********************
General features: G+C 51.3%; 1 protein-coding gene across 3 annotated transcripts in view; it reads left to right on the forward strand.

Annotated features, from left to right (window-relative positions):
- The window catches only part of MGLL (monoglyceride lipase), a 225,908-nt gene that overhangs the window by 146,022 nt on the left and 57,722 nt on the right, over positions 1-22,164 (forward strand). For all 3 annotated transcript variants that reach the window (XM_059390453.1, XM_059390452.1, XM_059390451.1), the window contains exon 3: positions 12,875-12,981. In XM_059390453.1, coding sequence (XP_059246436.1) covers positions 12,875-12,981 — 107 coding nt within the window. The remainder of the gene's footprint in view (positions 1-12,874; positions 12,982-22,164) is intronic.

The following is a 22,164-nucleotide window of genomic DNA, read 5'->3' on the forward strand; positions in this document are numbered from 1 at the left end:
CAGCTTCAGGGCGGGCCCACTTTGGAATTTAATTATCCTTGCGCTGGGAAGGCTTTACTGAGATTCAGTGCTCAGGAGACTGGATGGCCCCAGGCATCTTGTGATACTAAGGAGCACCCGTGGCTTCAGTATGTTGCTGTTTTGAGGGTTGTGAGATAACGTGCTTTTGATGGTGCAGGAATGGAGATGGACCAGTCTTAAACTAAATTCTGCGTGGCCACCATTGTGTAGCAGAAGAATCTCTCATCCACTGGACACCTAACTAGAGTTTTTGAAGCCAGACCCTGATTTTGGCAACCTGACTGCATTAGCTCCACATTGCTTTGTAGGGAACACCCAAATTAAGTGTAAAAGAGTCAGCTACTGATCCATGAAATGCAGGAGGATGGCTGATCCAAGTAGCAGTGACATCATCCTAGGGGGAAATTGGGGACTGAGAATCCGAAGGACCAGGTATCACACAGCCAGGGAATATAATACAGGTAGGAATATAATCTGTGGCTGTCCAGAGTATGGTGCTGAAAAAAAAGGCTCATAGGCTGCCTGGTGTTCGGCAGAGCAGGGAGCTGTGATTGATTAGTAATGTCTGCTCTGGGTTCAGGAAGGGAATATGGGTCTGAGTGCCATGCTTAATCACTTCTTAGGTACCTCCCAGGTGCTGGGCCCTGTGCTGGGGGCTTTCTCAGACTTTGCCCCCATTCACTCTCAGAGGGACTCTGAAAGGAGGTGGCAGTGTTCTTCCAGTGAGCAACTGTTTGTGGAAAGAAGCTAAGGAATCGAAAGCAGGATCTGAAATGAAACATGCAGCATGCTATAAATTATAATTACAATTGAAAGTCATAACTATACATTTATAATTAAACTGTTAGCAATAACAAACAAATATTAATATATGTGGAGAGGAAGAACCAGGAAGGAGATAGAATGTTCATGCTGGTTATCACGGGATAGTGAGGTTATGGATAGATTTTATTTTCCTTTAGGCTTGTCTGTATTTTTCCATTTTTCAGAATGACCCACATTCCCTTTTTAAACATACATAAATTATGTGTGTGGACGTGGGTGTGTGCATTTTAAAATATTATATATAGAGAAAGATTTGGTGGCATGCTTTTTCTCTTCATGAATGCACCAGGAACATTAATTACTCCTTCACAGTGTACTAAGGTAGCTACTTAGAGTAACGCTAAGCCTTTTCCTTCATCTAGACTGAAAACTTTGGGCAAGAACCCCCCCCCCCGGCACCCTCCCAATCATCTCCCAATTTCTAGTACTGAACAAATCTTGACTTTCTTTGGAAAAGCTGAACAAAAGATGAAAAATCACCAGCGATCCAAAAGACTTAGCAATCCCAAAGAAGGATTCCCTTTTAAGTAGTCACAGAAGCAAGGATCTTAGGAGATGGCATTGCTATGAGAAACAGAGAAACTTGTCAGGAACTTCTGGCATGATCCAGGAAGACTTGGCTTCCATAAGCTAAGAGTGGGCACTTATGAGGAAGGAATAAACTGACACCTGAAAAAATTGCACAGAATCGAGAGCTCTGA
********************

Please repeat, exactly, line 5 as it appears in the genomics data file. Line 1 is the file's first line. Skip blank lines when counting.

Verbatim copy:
CAGCTTCAGGGCGGGCCCACTTTGGAATTTAATTATCCTTGCGCTGGGAAGGCTTTACTGAGATTCAGTGCTCAGGAGACTGGATGGCCCCAGGCATCTTGTGATACTAAGGAGCACCCGTGGCTTCAGTATGTTGCTGTTTTGAGGGTTGTGAGATAACGTGCTTTTGATGGTGCAGGAATGGAGATGGACCAGTCTTAAACTAAATTCTGCGTGGCCACCATTGTGTAGCAGAAGAATCTCTCATCCACTGGACACCTAACTAGAGTTTTTGAAGCCAGACCCTGATTTTGGCAACCTGACTGCATTAGCTCCACATTGCTTTGTAGGGAACACCCAAATTAAGTGTAAAAGAGTCAGCTACTGATCCATGAAATGCAGGAGGATGGCTGATCCAAGTAGCAGTGACATCATCCTAGGGGGAAATTGGGGACTGAGAATCCGAAGGACCAGGTATCACACAGCCAGGGAATATAATACAGGTAGGAATATAATCTGTGGCTGTCCAGAGTATGGTGCTGAAAAAAAAGGCTCATAGGCTGCCTGGTGTTCGGCAGAGCAGGGAGCTGTGATTGATTAGTAATGTCTGCTCTGGGTTCAGGAAGGGAATATGGGTCTGAGTGCCATGCTTAATCACTTCTTAGGTACCTCCCAGGTGCTGGGCCCTGTGCTGGGGGCTTTCTCAGACTTTGCCCCCATTCACTCTCAGAGGGACTCTGAAAGGAGGTGGCAGTGTTCTTCCAGTGAGCAACTGTTTGTGGAAAGAAGCTAAGGAATCGAAAGCAGGATCTGAAATGAAACATGCAGCATGCTATAAATTATAATTACAATTGAAAGTCATAACTATACATTTATAATTAAACTGTTAGCAATAACAAACAAATATTAATATATGTGGAGAGGAAGAACCAGGAAGGAGATAGAATGTTCATGCTGGTTATCACGGGATAGTGAGGTTATGGATAGATTTTATTTTCCTTTAGGCTTGTCTGTATTTTTCCATTTTTCAGAATGACCCACATTCCCTTTTTAAACATACATAAATTATGTGTGTGGACGTGGGTGTGTGCATTTTAAAATATTATATATAGAGAAAGATTTGGTGGCATGCTTTTTCTCTTCATGAATGCACCAGGAACATTAATTACTCCTTCACAGTGTACTAAGGTAGCTACTTAGAGTAACGCTAAGCCTTTTCCTTCATCTAGACTGAAAACTTTGGGCAAGAACCCCCCCCCCCGGCACCCTCCCAATCATCTCCCAATTTCTAGTACTGAACAAATCTTGACTTTCTTTGGAAAAGCTGAACAAAAGATGAAAAATCACCAGCGATCCAAAAGACTTAGCAATCCCAAAGAAGGATTCCCTTTTAAGTAGTCACAGAAGCAAGGATCTTAGGAGATGGCATTGCTATGAGAAACAGAGAAACTTGTCAGGAACTTCTGGCATGATCCAGGAAGACTTGGCTTCCATAAGCTAAGAGTGGGCACTTATGAGGAAGGAATAAACTGACACCTGAAAAAATTGCACAGAATCGAGAGCTCTGA